Mrs. Netanyahu has earned a reputation for thrusting herself into the public eye more than any previous prime minister’s spouse, sitting with the Israeli delegation at the United Nations and accompanying her husband at the heart of ceremonies from Mount Herzl to the White House.
Israel’s royal couple has grown accustomed to being showered with gifts, and that is why Mr. and Mrs. Netanyahu have both faced several legal charges on this matter. Of all the cases still facing Prime Minister Netanyahu, the one involving personal gifts – Case 1000 – is clearly the most factually and legally consequential. (The other two cases – 2000 and 4000 – are weak and have already produced several judicial rebukes.)
There is no denying that Netanyahu’s “queen” actually asked friends to deliver her items ranging from jewelry to cases of pink champagne, and that “King” Netanyahu also asked for items, including choice Cuban cigars. Bible readers may detect a slight resemblance to the story of King Ahab and his wife, Queen Jezebel.
“Bibi” backers are correct to say some other Israeli prime ministers – and their wives – were worse. But that was then. Meanwhile, Netanyahu could have helped himself with a mid-course correction, but he has waved that off.
Instead, Netanyahu’s eldest son, Yair, frequented strip joints and became a notoriously nasty tweeter. His father has not restrained his conduct nor offered serious apologies. This style would be mere gossip material if not for the fact that it has also clearly colored the way Netanyahu carries out his job.
That is why “Rak-lo-Bibi” – “Anyone but Bibi” – is a strong sentiment, not just a movement.
It energizes everyone opposed to Netanyahu. For over a year, it has fueled mass demonstrations around the country. It has been fed by his apparent inability to treat colleagues with decency.
Four or five entire political parties comprised of three generations of rightist cabinet ministers, cabinet secretaries, directors-general, staff directors, and office managers have left Netanyahu’s service because they felt like nasal tissue discarded with disdain: Moshe Ya’alon, Tzvi Hauser, Yoaz Hendel, Avigdor Lieberman, Ayalet Shaked, Naftali Bennett.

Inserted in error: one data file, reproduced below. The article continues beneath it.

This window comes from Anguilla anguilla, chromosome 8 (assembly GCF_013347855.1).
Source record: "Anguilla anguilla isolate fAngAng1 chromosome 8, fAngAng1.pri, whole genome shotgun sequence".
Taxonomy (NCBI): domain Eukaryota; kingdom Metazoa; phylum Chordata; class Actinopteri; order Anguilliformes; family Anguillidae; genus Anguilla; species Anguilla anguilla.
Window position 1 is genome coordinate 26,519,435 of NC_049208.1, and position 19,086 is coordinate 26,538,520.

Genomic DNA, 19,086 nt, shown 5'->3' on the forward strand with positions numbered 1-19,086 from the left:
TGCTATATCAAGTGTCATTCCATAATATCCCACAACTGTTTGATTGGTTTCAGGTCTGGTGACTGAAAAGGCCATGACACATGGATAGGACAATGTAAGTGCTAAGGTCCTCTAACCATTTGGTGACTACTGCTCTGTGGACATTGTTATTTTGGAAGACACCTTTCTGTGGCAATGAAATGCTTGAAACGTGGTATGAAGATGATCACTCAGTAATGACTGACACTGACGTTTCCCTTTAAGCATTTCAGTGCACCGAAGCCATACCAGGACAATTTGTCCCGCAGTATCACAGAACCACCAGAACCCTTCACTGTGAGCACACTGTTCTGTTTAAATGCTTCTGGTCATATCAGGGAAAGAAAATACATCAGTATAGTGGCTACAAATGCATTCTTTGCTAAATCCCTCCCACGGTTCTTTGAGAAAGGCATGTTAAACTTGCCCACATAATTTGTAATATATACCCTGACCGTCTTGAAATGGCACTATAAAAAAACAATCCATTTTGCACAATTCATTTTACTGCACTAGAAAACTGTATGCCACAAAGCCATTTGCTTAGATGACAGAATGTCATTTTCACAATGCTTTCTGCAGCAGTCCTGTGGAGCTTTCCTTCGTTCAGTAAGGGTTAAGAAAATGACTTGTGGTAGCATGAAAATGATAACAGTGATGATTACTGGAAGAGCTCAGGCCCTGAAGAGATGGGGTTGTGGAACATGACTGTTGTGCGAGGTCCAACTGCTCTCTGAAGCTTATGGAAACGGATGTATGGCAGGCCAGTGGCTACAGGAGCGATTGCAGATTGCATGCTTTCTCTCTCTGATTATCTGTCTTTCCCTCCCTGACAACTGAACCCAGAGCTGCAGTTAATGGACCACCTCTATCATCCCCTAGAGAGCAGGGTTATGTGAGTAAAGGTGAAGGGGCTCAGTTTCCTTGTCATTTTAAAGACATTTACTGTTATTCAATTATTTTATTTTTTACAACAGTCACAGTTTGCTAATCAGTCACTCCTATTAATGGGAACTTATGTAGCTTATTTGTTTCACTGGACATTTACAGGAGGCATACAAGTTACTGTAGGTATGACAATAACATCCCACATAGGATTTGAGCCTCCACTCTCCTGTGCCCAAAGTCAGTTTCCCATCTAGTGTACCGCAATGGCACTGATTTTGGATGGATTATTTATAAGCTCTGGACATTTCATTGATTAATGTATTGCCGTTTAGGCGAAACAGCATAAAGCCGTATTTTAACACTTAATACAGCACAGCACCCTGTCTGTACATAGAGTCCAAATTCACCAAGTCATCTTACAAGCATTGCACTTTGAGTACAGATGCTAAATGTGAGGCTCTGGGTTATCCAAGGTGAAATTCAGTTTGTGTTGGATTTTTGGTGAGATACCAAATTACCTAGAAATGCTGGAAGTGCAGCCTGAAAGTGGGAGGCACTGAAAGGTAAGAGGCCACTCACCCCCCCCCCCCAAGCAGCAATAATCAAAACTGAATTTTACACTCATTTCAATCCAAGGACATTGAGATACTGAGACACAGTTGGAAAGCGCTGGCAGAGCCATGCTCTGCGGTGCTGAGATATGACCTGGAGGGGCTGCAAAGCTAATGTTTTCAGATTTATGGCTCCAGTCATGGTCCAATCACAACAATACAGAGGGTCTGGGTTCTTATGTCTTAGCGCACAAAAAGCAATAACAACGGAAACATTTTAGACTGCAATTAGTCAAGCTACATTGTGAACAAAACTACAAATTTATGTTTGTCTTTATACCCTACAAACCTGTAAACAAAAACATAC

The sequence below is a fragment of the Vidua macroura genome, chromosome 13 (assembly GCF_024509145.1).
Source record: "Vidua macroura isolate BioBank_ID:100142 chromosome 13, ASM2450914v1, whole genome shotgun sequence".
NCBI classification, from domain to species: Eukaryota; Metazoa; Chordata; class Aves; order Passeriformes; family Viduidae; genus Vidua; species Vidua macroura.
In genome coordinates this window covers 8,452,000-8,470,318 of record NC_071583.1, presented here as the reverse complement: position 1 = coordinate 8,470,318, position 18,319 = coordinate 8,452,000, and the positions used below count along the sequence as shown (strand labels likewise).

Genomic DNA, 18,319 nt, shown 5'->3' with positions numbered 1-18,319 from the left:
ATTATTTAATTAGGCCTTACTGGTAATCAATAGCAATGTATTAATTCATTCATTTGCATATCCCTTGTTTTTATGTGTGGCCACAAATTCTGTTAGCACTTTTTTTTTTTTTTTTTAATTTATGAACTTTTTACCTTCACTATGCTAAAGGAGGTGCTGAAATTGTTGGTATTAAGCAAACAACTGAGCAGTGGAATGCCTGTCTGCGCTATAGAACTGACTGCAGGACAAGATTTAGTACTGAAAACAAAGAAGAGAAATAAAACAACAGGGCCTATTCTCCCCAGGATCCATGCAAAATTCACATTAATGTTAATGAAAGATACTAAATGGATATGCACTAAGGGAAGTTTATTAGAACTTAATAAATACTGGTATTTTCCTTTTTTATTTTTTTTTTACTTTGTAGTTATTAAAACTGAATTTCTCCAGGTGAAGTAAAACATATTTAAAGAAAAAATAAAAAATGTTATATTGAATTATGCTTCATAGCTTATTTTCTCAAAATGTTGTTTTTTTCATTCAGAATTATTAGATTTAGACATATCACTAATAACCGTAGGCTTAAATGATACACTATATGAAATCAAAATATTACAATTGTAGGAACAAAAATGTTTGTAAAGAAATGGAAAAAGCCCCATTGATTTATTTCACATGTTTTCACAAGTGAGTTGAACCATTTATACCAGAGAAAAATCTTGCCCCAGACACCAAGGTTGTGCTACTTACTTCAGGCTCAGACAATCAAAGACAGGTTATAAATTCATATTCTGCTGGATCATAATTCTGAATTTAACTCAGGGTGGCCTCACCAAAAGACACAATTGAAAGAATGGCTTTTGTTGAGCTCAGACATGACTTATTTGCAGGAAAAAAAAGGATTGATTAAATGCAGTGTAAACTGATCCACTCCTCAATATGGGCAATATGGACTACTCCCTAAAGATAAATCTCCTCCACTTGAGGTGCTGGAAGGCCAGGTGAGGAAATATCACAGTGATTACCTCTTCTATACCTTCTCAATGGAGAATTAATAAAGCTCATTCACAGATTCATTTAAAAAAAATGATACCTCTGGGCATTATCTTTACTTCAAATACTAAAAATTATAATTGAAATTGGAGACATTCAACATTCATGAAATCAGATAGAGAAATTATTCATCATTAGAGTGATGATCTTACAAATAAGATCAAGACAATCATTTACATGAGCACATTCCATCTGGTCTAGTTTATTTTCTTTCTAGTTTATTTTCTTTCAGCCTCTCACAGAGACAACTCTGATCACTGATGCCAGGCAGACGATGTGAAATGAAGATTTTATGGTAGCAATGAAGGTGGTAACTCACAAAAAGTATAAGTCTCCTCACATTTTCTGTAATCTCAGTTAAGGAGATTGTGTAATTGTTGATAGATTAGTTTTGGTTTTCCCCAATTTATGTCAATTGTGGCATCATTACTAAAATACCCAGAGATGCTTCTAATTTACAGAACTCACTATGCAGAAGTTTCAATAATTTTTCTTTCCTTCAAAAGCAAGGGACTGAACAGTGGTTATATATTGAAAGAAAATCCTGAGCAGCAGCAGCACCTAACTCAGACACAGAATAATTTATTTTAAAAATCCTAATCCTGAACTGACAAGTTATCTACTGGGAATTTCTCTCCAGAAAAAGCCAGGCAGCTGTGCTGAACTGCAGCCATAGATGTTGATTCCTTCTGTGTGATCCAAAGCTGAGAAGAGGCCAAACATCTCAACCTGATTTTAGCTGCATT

None is a leftist. On some issues, many are to the right of Netanyahu. All are at least willing to consider an anti-Bibi coalition with Yair Lapid’s Yesh Atid and even the Labor Party – if the coalition is not too far to the left. Furthermore, they would be willing to make a coalition with Likud if Likud were led by someone other than Netanyahu.
So, Israel is faced with a litany of internal paradoxes:
A national leader who helped defeat the coronavirus has never seemed more personally compelling while at the same time incredibly off-putting.
Politically, the right is ascendant but seems unable to get its act together and to swallow its pride and accept even tacit support from an Arab political party.
Demographically and electorally, the country has certainly moved to the right on war-peace issues and even on the economy. That is why very few Israeli parties call themselves “left.”
So, the question is not moving left or right, but moving forward or moving on.
Dr. Michael Widlanski is the author of “Battle for Our Minds: Western Elites and the Terror Threat.” He also advised Israeli negotiation teams at the Madrid and Washington talks in 1991-92.